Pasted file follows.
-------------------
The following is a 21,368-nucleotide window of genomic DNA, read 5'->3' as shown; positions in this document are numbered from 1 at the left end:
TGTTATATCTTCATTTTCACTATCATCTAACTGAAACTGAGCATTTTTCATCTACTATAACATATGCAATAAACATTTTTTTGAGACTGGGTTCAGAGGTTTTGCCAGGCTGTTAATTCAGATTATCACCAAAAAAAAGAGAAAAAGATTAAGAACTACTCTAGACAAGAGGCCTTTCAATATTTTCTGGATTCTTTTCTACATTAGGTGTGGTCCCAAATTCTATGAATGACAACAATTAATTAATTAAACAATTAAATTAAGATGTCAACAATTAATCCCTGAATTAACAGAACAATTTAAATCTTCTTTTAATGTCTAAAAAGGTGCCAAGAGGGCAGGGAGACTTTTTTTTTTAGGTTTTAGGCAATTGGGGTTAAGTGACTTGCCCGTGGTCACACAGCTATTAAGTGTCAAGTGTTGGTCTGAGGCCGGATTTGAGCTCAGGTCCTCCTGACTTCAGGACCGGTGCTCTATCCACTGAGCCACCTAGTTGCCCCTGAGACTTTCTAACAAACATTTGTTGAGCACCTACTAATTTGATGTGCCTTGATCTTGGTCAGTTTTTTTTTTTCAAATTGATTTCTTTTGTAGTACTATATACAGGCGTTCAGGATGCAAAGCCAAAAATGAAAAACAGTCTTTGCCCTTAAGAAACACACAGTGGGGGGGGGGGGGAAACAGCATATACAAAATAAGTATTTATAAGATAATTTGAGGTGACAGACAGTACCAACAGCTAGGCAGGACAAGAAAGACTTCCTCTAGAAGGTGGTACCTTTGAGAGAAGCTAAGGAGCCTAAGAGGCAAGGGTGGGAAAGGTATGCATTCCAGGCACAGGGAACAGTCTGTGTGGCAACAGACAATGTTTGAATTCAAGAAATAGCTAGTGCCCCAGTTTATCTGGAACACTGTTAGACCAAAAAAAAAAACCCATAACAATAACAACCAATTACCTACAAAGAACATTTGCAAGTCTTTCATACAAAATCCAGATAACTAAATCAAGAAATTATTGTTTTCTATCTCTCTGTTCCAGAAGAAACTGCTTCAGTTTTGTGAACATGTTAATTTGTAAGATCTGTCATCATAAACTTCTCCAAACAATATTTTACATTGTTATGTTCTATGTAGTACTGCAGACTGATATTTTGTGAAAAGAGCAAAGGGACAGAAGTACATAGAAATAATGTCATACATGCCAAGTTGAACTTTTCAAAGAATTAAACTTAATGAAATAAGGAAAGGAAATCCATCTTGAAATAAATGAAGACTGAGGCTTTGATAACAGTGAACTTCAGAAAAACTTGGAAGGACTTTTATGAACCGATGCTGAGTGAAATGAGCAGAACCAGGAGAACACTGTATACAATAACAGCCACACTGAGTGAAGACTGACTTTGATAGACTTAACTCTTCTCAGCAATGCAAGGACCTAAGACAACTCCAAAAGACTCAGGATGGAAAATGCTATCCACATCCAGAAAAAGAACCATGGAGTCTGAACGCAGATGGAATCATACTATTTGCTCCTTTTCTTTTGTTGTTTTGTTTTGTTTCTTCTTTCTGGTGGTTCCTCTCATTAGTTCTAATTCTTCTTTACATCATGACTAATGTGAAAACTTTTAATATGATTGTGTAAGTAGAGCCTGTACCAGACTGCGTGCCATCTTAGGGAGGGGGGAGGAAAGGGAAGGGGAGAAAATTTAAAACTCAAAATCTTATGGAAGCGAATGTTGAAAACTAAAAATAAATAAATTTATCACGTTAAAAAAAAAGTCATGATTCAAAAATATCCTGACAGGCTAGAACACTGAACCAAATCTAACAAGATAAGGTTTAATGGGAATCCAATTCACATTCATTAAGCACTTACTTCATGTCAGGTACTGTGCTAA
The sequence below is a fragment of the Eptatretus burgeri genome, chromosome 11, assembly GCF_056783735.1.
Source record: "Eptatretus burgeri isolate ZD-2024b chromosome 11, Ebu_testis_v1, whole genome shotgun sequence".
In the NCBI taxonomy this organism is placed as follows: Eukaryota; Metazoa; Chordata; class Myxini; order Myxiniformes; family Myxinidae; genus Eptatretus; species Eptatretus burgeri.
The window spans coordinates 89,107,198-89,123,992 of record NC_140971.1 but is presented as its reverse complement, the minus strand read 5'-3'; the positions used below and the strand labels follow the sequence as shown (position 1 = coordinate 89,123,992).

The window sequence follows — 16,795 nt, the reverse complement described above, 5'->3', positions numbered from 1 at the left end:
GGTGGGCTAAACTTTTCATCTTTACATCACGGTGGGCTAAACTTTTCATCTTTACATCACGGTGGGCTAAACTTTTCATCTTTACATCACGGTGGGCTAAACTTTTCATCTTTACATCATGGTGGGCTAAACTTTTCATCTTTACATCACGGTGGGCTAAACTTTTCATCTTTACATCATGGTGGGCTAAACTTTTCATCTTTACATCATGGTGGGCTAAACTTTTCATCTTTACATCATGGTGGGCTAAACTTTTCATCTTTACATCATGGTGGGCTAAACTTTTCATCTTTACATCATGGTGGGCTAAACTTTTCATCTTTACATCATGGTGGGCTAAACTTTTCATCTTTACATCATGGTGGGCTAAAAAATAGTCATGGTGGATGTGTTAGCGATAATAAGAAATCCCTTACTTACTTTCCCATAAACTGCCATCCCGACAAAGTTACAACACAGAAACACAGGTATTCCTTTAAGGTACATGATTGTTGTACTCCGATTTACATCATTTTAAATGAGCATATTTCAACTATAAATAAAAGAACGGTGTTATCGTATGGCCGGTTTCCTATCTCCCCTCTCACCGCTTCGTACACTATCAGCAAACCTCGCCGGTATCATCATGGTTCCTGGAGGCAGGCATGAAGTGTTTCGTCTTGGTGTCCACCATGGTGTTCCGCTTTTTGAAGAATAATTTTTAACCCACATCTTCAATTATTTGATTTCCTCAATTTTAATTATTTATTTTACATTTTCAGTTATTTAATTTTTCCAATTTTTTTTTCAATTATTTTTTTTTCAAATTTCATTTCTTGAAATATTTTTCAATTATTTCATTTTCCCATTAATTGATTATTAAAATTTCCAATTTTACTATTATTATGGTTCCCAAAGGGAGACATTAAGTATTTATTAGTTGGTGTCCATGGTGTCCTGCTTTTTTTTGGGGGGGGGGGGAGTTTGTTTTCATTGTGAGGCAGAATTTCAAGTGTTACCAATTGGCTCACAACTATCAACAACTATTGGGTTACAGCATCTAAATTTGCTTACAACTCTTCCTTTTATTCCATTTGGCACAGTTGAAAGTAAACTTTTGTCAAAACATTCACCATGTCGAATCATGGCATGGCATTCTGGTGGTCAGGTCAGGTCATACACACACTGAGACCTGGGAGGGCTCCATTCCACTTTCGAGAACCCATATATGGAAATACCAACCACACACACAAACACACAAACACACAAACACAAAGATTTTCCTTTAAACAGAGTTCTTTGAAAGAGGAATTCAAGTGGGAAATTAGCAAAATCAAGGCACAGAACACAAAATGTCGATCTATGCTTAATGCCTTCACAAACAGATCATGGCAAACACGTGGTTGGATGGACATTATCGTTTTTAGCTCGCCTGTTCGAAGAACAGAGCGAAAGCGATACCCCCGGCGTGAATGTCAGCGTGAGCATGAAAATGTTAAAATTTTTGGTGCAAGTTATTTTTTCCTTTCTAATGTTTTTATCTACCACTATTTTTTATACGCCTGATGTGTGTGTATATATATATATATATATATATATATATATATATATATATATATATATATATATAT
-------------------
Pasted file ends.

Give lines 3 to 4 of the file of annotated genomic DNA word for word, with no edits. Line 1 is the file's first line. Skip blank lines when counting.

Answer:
The sequence below is a fragment of the Eptatretus burgeri genome, chromosome 11, assembly GCF_056783735.1.
Source record: "Eptatretus burgeri isolate ZD-2024b chromosome 11, Ebu_testis_v1, whole genome shotgun sequence".